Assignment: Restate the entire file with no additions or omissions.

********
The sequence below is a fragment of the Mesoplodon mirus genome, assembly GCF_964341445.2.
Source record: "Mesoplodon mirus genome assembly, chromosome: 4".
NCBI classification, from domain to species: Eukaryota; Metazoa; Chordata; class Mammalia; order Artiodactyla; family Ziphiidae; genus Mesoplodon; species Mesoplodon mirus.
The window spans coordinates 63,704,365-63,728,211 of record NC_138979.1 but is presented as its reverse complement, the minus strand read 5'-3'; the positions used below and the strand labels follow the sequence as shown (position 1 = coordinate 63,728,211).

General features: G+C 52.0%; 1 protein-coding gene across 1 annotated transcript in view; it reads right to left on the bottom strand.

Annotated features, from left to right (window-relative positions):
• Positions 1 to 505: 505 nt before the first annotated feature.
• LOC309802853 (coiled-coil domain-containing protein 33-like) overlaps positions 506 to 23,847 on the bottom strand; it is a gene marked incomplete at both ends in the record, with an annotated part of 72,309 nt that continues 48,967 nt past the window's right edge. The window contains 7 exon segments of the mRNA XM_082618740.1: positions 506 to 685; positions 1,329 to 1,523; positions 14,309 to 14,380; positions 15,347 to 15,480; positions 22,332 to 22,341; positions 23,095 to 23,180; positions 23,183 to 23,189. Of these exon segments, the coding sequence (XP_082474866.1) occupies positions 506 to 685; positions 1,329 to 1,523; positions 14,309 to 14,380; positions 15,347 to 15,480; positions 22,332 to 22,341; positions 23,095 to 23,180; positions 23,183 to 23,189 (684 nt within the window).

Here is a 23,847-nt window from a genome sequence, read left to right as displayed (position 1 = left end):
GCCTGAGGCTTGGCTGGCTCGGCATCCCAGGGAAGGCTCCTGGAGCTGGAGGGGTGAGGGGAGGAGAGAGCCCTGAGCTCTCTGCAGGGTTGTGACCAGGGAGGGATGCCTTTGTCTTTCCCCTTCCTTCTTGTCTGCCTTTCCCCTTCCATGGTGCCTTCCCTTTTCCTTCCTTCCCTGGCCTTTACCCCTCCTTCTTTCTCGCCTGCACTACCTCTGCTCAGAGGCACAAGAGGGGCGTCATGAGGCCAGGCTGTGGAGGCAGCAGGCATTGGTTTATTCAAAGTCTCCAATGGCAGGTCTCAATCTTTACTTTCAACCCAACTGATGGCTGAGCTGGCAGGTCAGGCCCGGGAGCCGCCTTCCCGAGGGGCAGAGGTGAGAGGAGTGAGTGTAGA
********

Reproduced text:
The sequence below is a fragment of the Mesoplodon mirus genome, assembly GCF_964341445.2.
Source record: "Mesoplodon mirus genome assembly, chromosome: 4".
NCBI classification, from domain to species: Eukaryota; Metazoa; Chordata; class Mammalia; order Artiodactyla; family Ziphiidae; genus Mesoplodon; species Mesoplodon mirus.
The window spans coordinates 63,704,365-63,728,211 of record NC_138979.1 but is presented as its reverse complement, the minus strand read 5'-3'; the positions used below and the strand labels follow the sequence as shown (position 1 = coordinate 63,728,211).

General features: G+C 52.0%; 1 protein-coding gene across 1 annotated transcript in view; it reads right to left on the bottom strand.

Annotated features, from left to right (window-relative positions):
• Positions 1 to 505: 505 nt before the first annotated feature.
• LOC309802853 (coiled-coil domain-containing protein 33-like) overlaps positions 506 to 23,847 on the bottom strand; it is a gene marked incomplete at both ends in the record, with an annotated part of 72,309 nt that continues 48,967 nt past the window's right edge. The window contains 7 exon segments of the mRNA XM_082618740.1: positions 506 to 685; positions 1,329 to 1,523; positions 14,309 to 14,380; positions 15,347 to 15,480; positions 22,332 to 22,341; positions 23,095 to 23,180; positions 23,183 to 23,189. Of these exon segments, the coding sequence (XP_082474866.1) occupies positions 506 to 685; positions 1,329 to 1,523; positions 14,309 to 14,380; positions 15,347 to 15,480; positions 22,332 to 22,341; positions 23,095 to 23,180; positions 23,183 to 23,189 (684 nt within the window).

Here is a 23,847-nt window from a genome sequence, read left to right as displayed (position 1 = left end):
GCCTGAGGCTTGGCTGGCTCGGCATCCCAGGGAAGGCTCCTGGAGCTGGAGGGGTGAGGGGAGGAGAGAGCCCTGAGCTCTCTGCAGGGTTGTGACCAGGGAGGGATGCCTTTGTCTTTCCCCTTCCTTCTTGTCTGCCTTTCCCCTTCCATGGTGCCTTCCCTTTTCCTTCCTTCCCTGGCCTTTACCCCTCCTTCTTTCTCGCCTGCACTACCTCTGCTCAGAGGCACAAGAGGGGCGTCATGAGGCCAGGCTGTGGAGGCAGCAGGCATTGGTTTATTCAAAGTCTCCAATGGCAGGTCTCAATCTTTACTTTCAACCCAACTGATGGCTGAGCTGGCAGGTCAGGCCCGGGAGCCGCCTTCCCGAGGGGCAGAGGTGAGAGGAGTGAGTGTAGA